Sensitization to Para‐Phenylenediamine from a Streetside Temporary Tattoo

  title={Sensitization to Para‐Phenylenediamine from a Streetside Temporary Tattoo},
  author={Danielle Marcoux and Pierre-Marc Couture-Trudel and Gis{\`e}le Riboulet-Delmas and Denis Sasseville},
  journal={Pediatric Dermatology},
Abstract: “Temporary” henna tattoos (skin painting or pseudotattooing) are in vogue among American and European youngsters, particularly when vacationing. A 17‐year‐old girl presented with a severe contact dermatitis of her scalp and face after having dyed her hair with a permanent oxidative hair dye. She denied previous use of oxidative hair dye. Eight months earlier she had a “temporary” henna tattoo applied on her shoulder by a transient artist in downtown Montreal and developed an acute… 
Acute Allergic Contact Dermatitis Due to Para‐Phenylenediamine after Temporary Henna Painting
A 17‐year‐old girl with blisters over her hands of five‐days duration that appeared within 72 hours of applying a temporary henna paint to her hands during a social occasion is reported here, with clinical diagnosis of acute allergic contact dermatitis.
Black henna tattoos: coexisting rubber and para‐phenylenediamine allergy?
PPD, a widely recognized potent contact sensitizer, causes severe reactions within 3 days to 4 weeks and results in black henna tattoos, which are promoted as a temporary, harmless , and fashionable body adornment among young adults and children.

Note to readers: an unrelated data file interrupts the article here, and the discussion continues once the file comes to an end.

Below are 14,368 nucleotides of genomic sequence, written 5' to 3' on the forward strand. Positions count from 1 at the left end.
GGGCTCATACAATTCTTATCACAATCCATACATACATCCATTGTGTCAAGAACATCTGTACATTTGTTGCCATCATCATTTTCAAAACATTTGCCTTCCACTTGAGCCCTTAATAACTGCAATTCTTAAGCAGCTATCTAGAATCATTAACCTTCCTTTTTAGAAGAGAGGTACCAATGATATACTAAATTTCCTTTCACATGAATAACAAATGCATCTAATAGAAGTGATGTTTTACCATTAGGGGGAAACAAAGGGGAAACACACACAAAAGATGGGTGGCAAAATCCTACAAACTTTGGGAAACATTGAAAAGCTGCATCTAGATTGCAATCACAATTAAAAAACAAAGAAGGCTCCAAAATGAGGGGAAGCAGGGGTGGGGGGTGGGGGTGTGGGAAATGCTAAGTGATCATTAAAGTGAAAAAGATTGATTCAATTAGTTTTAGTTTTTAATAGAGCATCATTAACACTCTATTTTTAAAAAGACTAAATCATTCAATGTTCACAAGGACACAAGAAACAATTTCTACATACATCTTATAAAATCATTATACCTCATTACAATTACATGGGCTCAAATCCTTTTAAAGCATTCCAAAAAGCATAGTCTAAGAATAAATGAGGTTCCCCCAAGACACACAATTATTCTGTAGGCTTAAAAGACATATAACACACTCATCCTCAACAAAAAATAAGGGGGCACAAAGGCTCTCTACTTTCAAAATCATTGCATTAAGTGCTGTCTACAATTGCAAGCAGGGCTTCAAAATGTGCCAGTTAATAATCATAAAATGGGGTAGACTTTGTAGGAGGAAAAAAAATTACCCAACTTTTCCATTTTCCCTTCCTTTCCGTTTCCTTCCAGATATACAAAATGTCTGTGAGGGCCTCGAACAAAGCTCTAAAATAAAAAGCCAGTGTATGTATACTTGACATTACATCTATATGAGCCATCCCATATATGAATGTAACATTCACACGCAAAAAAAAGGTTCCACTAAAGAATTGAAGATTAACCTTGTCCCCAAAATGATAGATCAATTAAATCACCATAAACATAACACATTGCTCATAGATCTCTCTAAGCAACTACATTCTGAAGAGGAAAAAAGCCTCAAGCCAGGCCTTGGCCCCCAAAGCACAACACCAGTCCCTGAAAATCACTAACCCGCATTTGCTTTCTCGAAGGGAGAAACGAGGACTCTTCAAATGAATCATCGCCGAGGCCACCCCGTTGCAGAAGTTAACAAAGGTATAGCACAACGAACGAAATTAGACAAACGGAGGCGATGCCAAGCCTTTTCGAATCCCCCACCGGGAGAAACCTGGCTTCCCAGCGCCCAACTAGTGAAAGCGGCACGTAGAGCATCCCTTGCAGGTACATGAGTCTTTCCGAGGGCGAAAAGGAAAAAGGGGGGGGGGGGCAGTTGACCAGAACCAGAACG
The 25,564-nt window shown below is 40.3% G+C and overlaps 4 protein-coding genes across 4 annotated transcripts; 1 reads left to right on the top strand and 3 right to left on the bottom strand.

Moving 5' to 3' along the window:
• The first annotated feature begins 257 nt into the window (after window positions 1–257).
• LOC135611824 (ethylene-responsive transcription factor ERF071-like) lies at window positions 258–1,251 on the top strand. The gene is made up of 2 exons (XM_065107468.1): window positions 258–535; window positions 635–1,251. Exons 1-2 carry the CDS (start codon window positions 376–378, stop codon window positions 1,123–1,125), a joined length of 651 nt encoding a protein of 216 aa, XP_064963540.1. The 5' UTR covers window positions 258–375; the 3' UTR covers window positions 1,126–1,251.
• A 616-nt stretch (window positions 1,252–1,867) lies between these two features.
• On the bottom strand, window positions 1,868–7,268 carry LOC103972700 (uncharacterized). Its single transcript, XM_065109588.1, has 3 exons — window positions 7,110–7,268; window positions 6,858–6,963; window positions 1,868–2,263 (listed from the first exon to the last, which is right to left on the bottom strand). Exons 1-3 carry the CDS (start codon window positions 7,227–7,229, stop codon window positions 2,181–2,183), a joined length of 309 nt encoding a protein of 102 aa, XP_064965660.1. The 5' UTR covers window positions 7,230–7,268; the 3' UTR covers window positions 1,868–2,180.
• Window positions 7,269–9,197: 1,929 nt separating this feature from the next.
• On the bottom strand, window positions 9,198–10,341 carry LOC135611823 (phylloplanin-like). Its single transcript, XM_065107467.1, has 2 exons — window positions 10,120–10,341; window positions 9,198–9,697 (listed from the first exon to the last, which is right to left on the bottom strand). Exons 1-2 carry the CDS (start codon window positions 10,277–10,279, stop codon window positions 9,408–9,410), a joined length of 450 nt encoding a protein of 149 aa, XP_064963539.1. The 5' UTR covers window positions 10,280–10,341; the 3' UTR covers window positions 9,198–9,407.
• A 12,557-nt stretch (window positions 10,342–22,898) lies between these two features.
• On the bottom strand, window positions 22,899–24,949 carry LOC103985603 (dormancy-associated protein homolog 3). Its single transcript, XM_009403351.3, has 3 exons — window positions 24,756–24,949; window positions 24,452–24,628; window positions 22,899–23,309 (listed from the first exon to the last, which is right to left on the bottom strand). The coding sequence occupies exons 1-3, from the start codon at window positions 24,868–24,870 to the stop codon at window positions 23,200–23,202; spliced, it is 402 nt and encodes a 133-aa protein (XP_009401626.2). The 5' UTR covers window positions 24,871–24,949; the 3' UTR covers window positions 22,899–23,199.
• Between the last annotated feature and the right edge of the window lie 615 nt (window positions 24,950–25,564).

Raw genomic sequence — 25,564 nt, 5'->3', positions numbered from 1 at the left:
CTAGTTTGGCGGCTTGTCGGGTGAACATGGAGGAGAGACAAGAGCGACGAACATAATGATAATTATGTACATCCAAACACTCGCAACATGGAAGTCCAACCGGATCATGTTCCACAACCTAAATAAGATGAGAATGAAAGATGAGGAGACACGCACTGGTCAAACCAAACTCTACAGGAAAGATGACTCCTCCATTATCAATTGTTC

‘Black henna’ tattoos: an occult source of natural rubber latex allergy?
Temporary ‘black henna’ tattoos are an increasingly popular body decoration with a growing incidence of associated adverse events. We report the case of a 14 year old girl presenting with an acute
A temporary henna tattoo causing hair and clothing dye allergy
2 cases involving sisters who travelled to Bali together and acquired a temporary black henna tattoo to the lower back region are described, with contact dermatitis at the tattoo site, the dermatitis disseminating in one sister.
Contact dermatitis from a presumed allergy to paraphenylenediamine
A case involving a patient who acquired a temporary tattoo while vacationing in Mexico and subsequently developed contact dermatitis at the tattoo site is presented.
Allergic contact dermatitis from temporary henna tattoo
A 9‐year‐old boy with allergic contact dermatitis due to temporary henna tattooing is reported, and patch testing showed a positive reaction to PPD, which may be a very potent contact sensitizer.
Allergic contact dermatitis to para-phenylenediamine in a tattoo: a case report
It is aimed to draw attention to the potential harms of para-phenylenediamine containing temporary tattoos by presenting a child patient who developed allergic contact dermatitis after having a scorpion-shaped temporary tattoo on his forearm.
The extent of black henna tattoo's complications are not restricted to PPD‐sensitization
A 79-year-old lady presented with a 2-month history of soreness and swelling of her upper and lower lips, associated with dryness, cracking and ulceration, which she was advised to stop using, as well as avoiding all other cosmetics containing this UV filter.
Irritant Contact Dermatitis From a Black Henna Tattoo Without Sensitization to Para-phenylendiamine